The right to vote is a freedom afforded by democratic rule, and has seen many civil conflicts fought to establish or maintain its integrity. While different social demographics have historically been denied this right on the grounds of race or sex at some time or another, the contemporary idea of democracy is inclusive of all individual factions and their belief systems, and seeks to discriminate against no single group or social circumstance. However, if we accept that the idea of voting is a privilege afforded by democracy, then there is an argument to ensure that citizens have earned and appreciate this right.

Balancing Democracy With the Well Being of the Country

While it is undoubtedly undemocratic and abhorrent to discriminate against voters on the generic grounds of race or sex, this is because it degenerates a specific social group without genuine purpose or foundation. However, this does not necessarily mean that every individual should automatically be afforded the right to vote, especially where they have chosen to segregate themselves from general society or hold divisive views that oppose the principles of democratic rule.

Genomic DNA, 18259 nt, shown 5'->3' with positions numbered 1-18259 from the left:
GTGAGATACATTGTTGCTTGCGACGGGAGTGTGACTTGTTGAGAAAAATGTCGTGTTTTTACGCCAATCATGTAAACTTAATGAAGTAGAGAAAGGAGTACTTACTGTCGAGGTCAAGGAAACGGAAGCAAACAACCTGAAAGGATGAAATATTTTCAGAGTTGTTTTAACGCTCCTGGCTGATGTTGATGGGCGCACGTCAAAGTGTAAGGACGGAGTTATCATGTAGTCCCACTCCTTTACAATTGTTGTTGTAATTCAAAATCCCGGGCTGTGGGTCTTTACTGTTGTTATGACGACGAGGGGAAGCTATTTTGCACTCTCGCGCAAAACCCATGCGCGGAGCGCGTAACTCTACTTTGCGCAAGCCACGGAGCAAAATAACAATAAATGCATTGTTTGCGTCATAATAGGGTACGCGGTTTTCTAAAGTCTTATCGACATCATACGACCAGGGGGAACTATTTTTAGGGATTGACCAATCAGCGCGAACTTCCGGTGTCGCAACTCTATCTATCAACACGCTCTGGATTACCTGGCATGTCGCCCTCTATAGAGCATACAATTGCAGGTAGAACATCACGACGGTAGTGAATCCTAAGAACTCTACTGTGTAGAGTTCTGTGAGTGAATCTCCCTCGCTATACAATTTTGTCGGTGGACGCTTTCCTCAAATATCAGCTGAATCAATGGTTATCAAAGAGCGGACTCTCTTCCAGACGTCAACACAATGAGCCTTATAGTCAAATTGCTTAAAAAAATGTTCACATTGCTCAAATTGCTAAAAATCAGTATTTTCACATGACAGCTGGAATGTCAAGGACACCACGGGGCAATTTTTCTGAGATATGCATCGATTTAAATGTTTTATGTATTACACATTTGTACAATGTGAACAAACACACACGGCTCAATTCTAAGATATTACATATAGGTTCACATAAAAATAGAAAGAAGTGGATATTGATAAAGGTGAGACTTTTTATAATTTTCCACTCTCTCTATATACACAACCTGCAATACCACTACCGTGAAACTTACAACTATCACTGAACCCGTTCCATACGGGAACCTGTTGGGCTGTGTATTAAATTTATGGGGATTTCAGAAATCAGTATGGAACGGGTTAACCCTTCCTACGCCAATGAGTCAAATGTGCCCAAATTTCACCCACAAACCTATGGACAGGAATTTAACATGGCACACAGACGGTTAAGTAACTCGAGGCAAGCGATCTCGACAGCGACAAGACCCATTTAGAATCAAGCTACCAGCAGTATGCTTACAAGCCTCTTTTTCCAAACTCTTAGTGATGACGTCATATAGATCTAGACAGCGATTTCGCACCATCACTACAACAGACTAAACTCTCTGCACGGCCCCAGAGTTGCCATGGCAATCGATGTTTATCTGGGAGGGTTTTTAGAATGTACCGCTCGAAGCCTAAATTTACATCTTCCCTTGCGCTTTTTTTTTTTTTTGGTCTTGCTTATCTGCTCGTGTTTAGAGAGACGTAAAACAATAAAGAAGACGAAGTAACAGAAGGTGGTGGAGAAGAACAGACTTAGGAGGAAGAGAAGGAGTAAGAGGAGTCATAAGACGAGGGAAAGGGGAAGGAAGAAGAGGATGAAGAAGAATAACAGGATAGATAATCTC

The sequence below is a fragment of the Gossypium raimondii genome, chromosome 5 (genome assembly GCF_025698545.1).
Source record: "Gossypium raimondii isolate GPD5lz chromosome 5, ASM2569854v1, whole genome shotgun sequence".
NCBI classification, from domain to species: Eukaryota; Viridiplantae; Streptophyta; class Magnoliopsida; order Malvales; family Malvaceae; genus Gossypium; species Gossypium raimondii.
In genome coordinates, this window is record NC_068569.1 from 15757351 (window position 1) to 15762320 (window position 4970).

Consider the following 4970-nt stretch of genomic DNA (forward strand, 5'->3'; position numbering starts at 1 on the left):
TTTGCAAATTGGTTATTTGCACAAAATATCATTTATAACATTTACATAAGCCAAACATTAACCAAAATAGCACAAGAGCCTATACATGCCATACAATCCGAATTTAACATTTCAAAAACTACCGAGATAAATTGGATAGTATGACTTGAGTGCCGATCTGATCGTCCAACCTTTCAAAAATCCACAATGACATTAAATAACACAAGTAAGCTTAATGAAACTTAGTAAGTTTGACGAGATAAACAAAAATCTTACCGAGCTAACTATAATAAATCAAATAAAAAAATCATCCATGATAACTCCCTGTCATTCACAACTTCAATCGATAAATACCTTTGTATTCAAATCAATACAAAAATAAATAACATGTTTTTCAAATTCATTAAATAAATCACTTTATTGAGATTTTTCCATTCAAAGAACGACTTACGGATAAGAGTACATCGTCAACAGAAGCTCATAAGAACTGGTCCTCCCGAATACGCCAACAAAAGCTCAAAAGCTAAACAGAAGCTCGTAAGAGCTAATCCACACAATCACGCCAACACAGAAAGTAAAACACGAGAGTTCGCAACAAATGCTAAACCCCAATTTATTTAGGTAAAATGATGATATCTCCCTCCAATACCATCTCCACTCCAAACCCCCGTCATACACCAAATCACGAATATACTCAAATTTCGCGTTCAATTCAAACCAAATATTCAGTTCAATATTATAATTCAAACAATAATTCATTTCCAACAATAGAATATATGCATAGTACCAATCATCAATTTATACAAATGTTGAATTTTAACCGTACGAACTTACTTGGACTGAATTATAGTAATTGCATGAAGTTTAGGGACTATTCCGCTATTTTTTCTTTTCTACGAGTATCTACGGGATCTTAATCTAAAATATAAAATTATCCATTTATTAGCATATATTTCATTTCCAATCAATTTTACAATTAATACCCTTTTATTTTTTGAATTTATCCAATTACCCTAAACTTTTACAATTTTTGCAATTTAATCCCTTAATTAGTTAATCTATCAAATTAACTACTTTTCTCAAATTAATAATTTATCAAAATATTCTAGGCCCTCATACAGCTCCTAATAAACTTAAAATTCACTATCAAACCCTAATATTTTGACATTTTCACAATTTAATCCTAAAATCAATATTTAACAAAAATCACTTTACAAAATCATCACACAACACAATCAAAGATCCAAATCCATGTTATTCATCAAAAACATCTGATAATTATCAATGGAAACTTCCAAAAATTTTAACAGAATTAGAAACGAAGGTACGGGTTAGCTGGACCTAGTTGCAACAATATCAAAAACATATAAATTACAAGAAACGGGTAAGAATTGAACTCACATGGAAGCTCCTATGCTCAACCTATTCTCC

A similar logic applies to those who have a minimal interest in or knowledge of politics, who although retain the right not to vote are often pressurized by social expectation to do so. In this instance, individuals may vote without a broad or appreciable understanding of the prevalent social issues, which means that their input is misdirected and that the chosen government of the US may not be a reflection of their true support. Put simply, the drive to ensure that citizens vote could prove to be detrimental to the integrity of the final result.

Any of these circumstances can deter the course of democracy, and create a situation where the elected government regime is either unrepresentative or reflects the interests of those opposed to democracy. What the US and other democratic nations therefore need to assess is whether allowing everyone the right to vote is in the interests of society as a whole, and whether creating stipulations for eligibility could ever be enforced in a liberal rule. What must be elevated above all else is the integrity of the election process, and the importance of selecting a desired government.

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